28
Jun
11

Shakespeare for all of us

I attended the Original Practice Shakespeare Festival‘s “Much Adoe About Nothing” in Kenton City Park. I loved it. The cast were a fun and energetic bunch, and the intimacy of our close proximity on the grassy lawn, with the players’ antics spilling freely among the audience, made the whole spectacle a delight.

The most eye-opening part of the production was the “Original Practice” itself. The troupe is dedicated to reviving the actual acting techniques of Shakespeare’s day, when new plays were being written and performed at breakneck pace, and an acting company didn’t have the luxury of extensive rehearsal and meticulous preparation. Instead they carried their lines on scrolls, and charged in with “limited rehearsal; an onstage prompter; fast-paced, energetic acting; and lots of audience interaction.”

OPS Fest recreates that practice, and the result was enthralling. I love live Shakespeare, and I’ve seen some fine performances, but what I experienced at Kenton park on Sunday was like nothing I’d seen before. You might think reading their lines from cue scrolls might render the performances lifeless, but not so! Instead the play crackled with life, brimmed with humanity, and embraced messiness.

A peculiar magic happened, and it was this: a forgotten cue or flubbed line ceased to be a mistake. It became, rather, a part of the landscape, a natural element of the total experience that we accepted wholeheartedly as the actors stood, just feet away (or sometimes crouching and scampering among us), letting themselves be exposed to us, messy and raw. A “mistake” became a source of delight, and the prompter’s correction just the punchline on the joke. As OPS Fest says on their “About Us” page:

“We know that [Shakespeare’s] actors were far more like our professional athletes than like our actors: they knew the rules and were virtuosos at PLAYING, whatever the situation of the moment. Audiences had to be lured from the bear-baiting and brothels down the street; Shakespeare wrote fun, bawdy, outrageous popular entertainments for the masses (that also happen to have astounding poetry), and the masses came to participate in every play—think Seahawks, not PCS. When we play Shakespeare, we play.”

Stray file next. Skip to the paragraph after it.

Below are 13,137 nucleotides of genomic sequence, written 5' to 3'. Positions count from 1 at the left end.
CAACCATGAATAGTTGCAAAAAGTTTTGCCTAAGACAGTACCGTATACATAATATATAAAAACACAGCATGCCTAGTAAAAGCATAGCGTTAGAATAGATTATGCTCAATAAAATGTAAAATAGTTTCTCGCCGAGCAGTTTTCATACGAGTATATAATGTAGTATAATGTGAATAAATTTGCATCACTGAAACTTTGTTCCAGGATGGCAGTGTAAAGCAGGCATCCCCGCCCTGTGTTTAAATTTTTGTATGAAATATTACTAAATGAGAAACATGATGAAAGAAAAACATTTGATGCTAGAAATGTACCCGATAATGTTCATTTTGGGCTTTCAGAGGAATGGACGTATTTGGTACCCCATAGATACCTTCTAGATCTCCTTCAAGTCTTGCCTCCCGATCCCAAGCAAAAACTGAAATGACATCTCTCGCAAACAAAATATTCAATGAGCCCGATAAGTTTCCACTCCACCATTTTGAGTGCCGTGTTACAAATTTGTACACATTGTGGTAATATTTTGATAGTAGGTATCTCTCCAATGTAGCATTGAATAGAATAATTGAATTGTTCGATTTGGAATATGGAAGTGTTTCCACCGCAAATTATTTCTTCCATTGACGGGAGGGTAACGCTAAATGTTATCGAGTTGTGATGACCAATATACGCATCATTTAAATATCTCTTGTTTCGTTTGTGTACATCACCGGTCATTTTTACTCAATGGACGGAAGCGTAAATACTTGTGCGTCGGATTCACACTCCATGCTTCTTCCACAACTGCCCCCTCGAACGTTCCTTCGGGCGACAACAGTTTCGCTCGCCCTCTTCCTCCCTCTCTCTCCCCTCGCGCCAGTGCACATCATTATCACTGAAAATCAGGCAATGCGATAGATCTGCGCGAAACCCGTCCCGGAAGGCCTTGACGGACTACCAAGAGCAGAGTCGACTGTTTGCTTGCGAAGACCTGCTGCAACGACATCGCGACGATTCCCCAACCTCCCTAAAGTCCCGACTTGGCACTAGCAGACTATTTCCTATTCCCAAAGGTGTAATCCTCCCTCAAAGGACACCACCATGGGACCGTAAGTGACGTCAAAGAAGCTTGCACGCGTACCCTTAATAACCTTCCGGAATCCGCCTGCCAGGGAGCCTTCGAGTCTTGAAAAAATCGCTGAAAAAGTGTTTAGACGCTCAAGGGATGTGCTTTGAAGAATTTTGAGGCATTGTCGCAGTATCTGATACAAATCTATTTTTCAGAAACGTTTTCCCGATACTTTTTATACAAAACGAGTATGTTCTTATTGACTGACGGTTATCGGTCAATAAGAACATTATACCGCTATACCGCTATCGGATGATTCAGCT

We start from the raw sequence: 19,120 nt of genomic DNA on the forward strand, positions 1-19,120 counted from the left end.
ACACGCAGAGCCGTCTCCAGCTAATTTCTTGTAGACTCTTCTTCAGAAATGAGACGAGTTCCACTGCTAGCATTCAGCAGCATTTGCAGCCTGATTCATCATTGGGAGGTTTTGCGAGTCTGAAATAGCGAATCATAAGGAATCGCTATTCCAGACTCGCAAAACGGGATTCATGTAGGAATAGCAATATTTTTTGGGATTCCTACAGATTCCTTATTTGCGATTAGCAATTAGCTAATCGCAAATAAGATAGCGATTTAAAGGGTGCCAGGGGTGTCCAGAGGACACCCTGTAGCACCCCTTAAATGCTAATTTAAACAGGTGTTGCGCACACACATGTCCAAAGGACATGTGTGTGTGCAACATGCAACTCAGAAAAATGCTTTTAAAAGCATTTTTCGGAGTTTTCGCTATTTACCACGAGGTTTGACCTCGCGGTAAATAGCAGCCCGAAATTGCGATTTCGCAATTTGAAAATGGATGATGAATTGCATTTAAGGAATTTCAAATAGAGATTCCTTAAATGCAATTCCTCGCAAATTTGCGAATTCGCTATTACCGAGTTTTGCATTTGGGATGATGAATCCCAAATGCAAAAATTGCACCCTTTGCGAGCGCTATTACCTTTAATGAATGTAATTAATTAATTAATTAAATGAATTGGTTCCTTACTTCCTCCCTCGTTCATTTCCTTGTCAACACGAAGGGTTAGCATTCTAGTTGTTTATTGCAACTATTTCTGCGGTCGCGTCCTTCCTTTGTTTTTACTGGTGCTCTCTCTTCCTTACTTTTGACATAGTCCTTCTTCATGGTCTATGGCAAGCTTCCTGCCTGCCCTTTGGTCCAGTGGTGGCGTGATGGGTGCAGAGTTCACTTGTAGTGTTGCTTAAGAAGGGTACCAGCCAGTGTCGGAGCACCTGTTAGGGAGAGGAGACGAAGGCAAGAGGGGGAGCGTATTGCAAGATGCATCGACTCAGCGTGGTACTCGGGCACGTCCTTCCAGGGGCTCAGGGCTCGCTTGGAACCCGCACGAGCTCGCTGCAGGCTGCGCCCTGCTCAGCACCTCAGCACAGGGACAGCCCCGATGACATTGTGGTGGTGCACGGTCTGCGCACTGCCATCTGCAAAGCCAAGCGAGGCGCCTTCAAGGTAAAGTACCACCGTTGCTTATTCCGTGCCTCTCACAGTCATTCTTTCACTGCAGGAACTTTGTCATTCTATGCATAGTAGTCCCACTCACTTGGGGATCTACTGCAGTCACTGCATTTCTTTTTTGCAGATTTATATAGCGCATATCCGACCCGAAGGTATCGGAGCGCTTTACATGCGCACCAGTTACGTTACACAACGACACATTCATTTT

That’s what I saw at Kenton Park: the joy of play. And it struck me that it might not be too different from the joy I experience when playing a story game, in those times when I truly let go, live in the moment, and share a vivid waking Dream with my friends. Certainly, the OBS Fest players are still working from a script, not creating their own original story…but I saw that same sense of sponteneity, of embracing the present moment, of flow, that’s present in the greatest roleplaying experiences.

And I saw something else. I saw Shakespeare, long since elevated to a high-falutin’ Culture-with-a-capital-C delicacy for refined epicures, brought BACK down to the accessibility of the masses where it started. I saw Shakespeare that was accessible and casual. I saw Shakespeare for the PEOPLE, man. And it did my heart good. Because I believe that we’re a species whose souls are nourished on story, and our survival depends on reclaiming the well of story from the monopoly of mass-marketers and drinking from it undiluted and fresh. And OPS Fest “Much Adoe About Nothing” felt like a little bit of that. I started to wonder what it would be like if this phenomenon continues to spread—and indeed it has spread, as OPS Fest enjoys its third year, and Trek in the Park enters its second. And last year saw a local theater company produce Dr Horrible’s Sing Along Blog. These productions are more than just fun larks; I believe they’re bringing modern-day icons down to earth, seizing myth from its corporate keepers and redistributing it among the people.

That’s something that excites me. Something that sends me spinning in giddy little circles just to contemplate. It’s my entire purpose in roleplaying, and the goal of everything artistic in my life. And the Original Practice Shakespeare Festival has got it nailed.

Peace,

—Joel

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